In response to the question of What’s Contemporary, you and Patrick chose to create these images together rather than run your separate perspectives of the same subject in a parallel contrast. How did you come to the decision to do it this way?
PD: We love to work together.
VD: I thought it would be fun to work together on this. We are both contemporary, and I wanted to show that, with the generation gap, we could still create images that appealed to both of us.
You were both very specific about the casting on this. What was it about these girls in particular that you held to be so contemporary and accurate as a response for this subject?
PD: I like them all. These are interesting girls we work with regularly.
VD: We wanted to shoot the sexiest and most beautiful girls around.
So many people feel the pressure to create new ideas with each and every passing year, yet you guys chose to create images of a timeless nature. Why?
PD: We don’t feel the pressure. We like to work in an instinctive way.
VD: I find most ideas for shoots terribly repetitive and vain. A beautiful girl shot in a beautiful light never gets old. Fashion is always changing, but I don’t think that our idea of beauty is changing as quickly. Fashion is always changing, but beauty is timeless.
How important is the role of the fashion in your pictures?
PD: We work in fashion, so, of course, the fashion is important, but the team you work with and everyone around you is equally important.
VD: Fashion is essential to our work. You cannot make a pretty picture with ugly fashion, but it’s the people who wear these clothes that make them especially interesting.
This is not the first project you have worked on together. Do you often get requested to work on projects together?
VD: Sometimes, but we prefer to work together on our own terms.
This timeless Demarchelier aesthetic is one that stands not only the test of time, but also equally challenges the common imagery of today the same way it has in years past. What do you think makes a photograph timeless?
PD: Style comes naturally. When I work, I don’t think about my style, just about the pictures I am taking.
VD: You cannot create a style. Your style, what you like, is who you are. I think the best quality a work of art can have is timelessness. I think there is an ease to our style — a natural, organic process that defines us.
Not to over-intellectualize or demystify these incredible images, but what lead to the choice of nudity for this series?
VD: We wanted the focus to be on our idea of beauty. Keeping the girls as natural as possible — minimal hair, makeup and styling was important to the process.
PD: I wanted to let the girls express themselves and not have the clothes take over.
Discussing the subject of contemporary, both as it is in culture, but more specifically to fashion, it seems that many are deferring back to wanting to create content of a timeless nature, in an effort to avoid the commonly used current aesthetic that will no doubt be recognizably of this time in years to come, and much more ‘throw away.’ In theory, this is great. However, not everyone is able to create this kind of image. From the point of view of photographers, what do you think about the direction and nature of fashion imagery most commonly created today?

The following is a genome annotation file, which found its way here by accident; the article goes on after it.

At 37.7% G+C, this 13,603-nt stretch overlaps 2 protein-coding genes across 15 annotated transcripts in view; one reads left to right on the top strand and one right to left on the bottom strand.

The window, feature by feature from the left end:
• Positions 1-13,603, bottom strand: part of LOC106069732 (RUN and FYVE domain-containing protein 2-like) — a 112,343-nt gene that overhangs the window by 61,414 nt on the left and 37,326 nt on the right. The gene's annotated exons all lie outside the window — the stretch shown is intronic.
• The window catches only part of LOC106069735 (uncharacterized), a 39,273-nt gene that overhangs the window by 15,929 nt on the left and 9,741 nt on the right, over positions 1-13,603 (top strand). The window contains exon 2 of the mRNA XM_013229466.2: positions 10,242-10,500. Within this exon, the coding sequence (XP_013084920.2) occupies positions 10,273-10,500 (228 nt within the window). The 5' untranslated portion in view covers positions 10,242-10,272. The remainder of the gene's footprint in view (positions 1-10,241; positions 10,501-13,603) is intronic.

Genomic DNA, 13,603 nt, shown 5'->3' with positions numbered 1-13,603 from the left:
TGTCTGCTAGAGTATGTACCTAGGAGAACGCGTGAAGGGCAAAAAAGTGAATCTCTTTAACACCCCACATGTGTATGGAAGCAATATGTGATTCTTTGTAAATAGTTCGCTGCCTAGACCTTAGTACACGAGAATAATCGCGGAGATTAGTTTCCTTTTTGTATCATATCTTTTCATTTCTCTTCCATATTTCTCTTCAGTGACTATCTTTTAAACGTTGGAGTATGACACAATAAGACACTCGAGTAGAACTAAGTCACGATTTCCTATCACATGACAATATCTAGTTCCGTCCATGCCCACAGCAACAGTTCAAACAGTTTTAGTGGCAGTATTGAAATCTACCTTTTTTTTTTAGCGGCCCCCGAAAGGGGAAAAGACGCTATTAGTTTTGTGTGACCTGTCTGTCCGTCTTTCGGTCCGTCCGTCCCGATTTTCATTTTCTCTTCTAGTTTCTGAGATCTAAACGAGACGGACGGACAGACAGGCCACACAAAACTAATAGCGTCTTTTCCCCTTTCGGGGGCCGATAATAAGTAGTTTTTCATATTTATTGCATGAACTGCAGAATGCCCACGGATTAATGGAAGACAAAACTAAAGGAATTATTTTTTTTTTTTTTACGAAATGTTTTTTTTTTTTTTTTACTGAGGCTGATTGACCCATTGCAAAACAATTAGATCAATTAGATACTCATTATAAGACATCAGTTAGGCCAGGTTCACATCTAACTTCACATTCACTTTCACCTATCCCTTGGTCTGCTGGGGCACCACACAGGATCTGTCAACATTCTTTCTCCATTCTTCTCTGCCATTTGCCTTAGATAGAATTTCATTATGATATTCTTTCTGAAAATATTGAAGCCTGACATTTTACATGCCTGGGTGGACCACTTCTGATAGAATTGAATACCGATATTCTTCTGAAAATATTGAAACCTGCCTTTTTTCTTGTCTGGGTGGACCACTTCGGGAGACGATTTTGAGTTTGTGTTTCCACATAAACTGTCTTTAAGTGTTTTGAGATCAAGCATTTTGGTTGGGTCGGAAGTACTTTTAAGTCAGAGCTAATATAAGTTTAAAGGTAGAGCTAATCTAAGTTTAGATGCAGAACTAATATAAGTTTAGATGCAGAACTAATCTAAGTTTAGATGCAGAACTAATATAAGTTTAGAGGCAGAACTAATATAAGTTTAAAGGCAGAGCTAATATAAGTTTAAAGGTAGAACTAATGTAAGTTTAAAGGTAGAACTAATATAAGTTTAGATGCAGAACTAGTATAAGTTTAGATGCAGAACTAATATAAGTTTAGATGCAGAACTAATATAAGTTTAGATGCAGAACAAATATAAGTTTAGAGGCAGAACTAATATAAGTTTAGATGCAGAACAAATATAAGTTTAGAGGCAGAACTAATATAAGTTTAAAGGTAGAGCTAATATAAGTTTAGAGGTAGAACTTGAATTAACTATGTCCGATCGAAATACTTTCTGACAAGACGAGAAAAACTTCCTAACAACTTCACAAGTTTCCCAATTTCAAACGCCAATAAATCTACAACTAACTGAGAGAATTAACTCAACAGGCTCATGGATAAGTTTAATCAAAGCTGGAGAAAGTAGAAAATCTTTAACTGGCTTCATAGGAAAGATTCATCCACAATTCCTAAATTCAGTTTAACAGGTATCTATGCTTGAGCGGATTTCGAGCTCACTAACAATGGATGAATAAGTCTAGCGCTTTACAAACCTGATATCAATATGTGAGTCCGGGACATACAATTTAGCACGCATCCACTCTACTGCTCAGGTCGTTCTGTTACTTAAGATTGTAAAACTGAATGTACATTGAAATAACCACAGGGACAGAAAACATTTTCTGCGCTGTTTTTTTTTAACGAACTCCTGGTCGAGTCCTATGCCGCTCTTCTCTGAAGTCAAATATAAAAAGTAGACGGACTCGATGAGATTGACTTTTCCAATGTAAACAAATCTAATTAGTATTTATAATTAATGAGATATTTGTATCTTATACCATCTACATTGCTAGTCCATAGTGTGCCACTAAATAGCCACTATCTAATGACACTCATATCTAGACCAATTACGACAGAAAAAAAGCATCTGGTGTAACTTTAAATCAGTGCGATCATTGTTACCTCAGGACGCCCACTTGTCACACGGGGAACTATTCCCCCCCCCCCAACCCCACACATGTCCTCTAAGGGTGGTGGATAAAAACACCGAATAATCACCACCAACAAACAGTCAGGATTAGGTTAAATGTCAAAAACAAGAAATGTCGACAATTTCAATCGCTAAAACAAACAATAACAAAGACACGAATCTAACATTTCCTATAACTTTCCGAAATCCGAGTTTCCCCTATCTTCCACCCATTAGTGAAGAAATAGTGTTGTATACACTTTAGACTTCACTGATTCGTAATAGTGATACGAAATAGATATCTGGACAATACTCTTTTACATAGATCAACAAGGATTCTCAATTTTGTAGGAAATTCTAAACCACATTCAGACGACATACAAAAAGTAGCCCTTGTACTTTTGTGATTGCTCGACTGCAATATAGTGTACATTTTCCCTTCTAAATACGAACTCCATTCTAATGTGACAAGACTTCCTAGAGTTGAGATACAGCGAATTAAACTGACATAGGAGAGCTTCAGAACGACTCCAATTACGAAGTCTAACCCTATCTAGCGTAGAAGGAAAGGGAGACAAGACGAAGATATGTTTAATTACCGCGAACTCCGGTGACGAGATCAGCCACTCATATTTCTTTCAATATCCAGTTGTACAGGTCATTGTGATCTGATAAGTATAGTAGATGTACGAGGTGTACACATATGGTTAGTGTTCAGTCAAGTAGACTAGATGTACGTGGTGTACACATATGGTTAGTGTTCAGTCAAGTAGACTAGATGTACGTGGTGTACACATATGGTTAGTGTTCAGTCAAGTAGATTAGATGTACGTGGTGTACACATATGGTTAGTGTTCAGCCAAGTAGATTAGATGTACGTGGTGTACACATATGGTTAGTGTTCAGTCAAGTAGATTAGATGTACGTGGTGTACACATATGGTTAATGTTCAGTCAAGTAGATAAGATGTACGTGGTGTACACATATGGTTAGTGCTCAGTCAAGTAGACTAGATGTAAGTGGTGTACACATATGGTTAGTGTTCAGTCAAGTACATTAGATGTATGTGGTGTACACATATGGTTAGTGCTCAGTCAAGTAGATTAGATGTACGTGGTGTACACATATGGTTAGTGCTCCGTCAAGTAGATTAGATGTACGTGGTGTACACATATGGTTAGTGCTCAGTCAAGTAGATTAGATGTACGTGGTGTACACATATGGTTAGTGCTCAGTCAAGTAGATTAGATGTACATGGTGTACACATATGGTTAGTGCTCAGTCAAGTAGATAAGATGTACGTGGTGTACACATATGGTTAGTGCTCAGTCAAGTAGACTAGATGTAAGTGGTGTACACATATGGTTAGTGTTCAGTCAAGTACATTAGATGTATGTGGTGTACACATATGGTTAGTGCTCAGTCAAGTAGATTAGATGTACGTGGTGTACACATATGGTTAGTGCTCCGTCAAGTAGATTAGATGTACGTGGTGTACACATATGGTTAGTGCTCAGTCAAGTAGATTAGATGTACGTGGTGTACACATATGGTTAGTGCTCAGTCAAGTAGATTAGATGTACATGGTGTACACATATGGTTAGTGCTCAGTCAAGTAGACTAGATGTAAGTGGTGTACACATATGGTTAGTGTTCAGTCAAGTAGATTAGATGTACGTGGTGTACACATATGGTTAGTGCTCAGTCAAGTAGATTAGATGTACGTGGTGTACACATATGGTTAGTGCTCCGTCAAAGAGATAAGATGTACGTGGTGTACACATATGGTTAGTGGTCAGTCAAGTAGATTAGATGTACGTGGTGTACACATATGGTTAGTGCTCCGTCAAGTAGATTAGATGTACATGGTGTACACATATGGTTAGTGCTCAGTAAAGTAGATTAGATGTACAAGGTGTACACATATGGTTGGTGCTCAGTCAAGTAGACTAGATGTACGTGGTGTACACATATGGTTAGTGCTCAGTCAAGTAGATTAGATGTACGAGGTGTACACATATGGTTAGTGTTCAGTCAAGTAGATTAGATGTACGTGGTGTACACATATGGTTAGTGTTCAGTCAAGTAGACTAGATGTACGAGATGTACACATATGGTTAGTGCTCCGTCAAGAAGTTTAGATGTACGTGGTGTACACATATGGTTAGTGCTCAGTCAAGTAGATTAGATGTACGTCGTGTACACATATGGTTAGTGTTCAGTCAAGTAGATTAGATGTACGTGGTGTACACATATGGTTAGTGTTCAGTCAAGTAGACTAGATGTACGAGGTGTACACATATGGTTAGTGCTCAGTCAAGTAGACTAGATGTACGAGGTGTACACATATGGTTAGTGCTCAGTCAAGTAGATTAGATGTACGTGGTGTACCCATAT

PD: There is no “style” today. Everyone has a different style.”
Article Quoted From Models.com
Photography Patrick Demarchelier
Photography Victor Demarchelier (Paris/New York: Management + Artists)
Stylist William Graper
Editor Christopher Michael / What’s Contemporary
Introduction and Q&A by Christopher Michael
Hair Teddy Charles @ Art & Commerce
Makeup Fulvia Farolfi @ Bryan Bantry
Stylist assistants: Mollie Maguire, Mel Eligon
Julia Stegner is back!!! In A BIG way! I swear, this woman has not aged a day in the last 12 years of her modeling career. Somehow she remains fresh, bright and vibrant; seemingly never tiring. In the past year, we haven’t seen as much of her as we are used to seeing, but I am happy to see her bursting with joy, page after page in the October edition of French Elle . She is truly enchanting….and I suppose that is the only feature I consider a necessity for a model ;) After all, you hope they have the ability to command emotion, much like and actor. You want your clothes to express you, to tell a story…well, the model (and please don’t think I mean the model alone. The team is equally essential, the photographer, the stylists, the artists, the assistants, the directors, the producers, etc.) tells that story with the help of the team; each one bares the same responsibility to contribute mastery. If any one element is missing, the whole shoot can be a bust. There is nothing that breaks my heart more than to see one of my favorite models in a piece that is either beneath her (the skill and experience she is contributing) or just plain horrid! You know it happens, you know you’ve seen it; and I understand that work is work, but it seems like a waste to me :/
I digress, Julia Is light as a summer’s day in this story. They have her in everything from ‘fresh and preppy’ to ‘retro and edgy’, and as always, she makes every look work. Philip Gay was the perfect pairing for this seasonally transitioning fashion story. Many of the looks are easily modifiable, given a late summer sizzle or an unexpected autumn thunderstorm. I think the concept is; have fun, get creative. Enjoy!
Scans By: madeinpresse.fr
Edits By: The Libertine
Stylist: Emily Shannon